Category pages should include some sort of descriptive text to explain what that category is to be used for. If there are similar categories, it's important to use the space to differentiate from, and link to, these other categories.

All that's required to start a category page is simply to link the page to another category. However, you should usually take the time to include some descriptive text which guides future editors in the use of the category.

For instance, if I wanted to create category:Collies, all I have to do is to add category:Dogs to category:Collies and press "publish". However, it's better to also include something like:

'''Collies''' is a category which includes all breeds of collie, be they toy or full-sized, house or border. 

Of course, just because descriptions are required doesn't mean you won't find pages without descriptions. We've got thousands of categories and haven't caught up with all the categories that need describing.

It also doesn't mean that you have to laboriously type a description every time you start a new category. It's certainly possible to create adequate explanation in a template, thereby speeding up the process of category creation tremendously.


Language used in category descriptions should be written like that of a help page; it is technical information there to assist the editor or reader navigate through the wiki. It is never to be written in the perspective of our main namespace, in-universe articles.

Still, you should use full sentences and clear English, because the point of the description is to help other readers, not just satisfy this rule.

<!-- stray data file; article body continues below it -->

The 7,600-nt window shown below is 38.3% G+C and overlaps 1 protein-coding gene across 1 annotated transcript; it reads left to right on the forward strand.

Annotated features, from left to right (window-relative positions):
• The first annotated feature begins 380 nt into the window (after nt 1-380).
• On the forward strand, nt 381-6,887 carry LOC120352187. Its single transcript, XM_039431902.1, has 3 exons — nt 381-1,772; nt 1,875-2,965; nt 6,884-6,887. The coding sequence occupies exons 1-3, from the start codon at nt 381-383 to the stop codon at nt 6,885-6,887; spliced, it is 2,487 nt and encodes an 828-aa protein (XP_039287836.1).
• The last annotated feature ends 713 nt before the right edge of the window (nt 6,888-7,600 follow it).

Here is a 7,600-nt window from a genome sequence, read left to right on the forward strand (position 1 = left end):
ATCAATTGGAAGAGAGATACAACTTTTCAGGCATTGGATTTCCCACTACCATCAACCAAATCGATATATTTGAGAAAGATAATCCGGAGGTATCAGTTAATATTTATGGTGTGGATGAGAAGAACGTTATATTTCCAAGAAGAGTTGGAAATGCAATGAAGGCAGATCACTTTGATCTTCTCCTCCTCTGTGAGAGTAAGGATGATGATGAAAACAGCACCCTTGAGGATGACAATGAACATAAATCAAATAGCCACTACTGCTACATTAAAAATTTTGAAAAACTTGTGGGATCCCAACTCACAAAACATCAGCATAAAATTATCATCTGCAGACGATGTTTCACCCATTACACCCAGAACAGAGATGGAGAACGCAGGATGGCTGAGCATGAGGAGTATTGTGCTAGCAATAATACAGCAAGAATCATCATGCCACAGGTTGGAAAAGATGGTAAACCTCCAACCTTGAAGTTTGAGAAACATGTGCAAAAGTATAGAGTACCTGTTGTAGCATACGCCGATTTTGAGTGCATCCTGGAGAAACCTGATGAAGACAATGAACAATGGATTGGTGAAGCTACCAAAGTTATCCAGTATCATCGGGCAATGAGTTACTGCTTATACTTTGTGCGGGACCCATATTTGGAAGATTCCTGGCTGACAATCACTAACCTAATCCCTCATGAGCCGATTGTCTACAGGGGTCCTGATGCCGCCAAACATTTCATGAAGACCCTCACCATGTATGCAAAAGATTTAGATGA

Specialised messages

Keeping the real world and the DWU separate

Because of the split between real world and in-universe articles, category descriptions are especially important in confirming for the user which is which.

"From the real world" categories

A distinction we make in our category tree is that between "real world things" (things that only exist in the real world) and "things from the real world" (things that exist in the real world and also the DWU)

It's important with categories that end in "from the real world" that you include {{FTRW}} at the bottom of your description text.

It's also vitally important that you give readers links to the real world or in-universe equivalents of the category you've created. For instance the text of Category:Songs gives a wide array of other categories about song and explains the differences between them.

Stories are real world

Story articles are "real world" articles, evidenced by our consistent use of {{real world}} at the top of each story page. (See, for instance, the message at the top of 42.)

For clarity, you should affix {{ooucat}} to the top of category descriptions of categories belonging to category:stories. This is because we don't want stories set in London, an out-of-universe category, ending up in category:London, an in-universe category.

Image categories

Categories used to organise images — and particularly those found under Category:Images by story and Images by content — must bear a link back to the relevant story page or character/species/thing page. In other words, if you're at Category:Image of the Fendahl TV story images, the category description must include {{ImageLinkTV}} so that the reader can go easily back and forth between the story and the image repository for that story. There are equivalents to {{ImageLinkTV}}, such as {{ImageLinkComics}}, for other media.

Equally, if you're on, say, Category:Fifth Doctor images, a link back to Fifth Doctor must appear in the category description.

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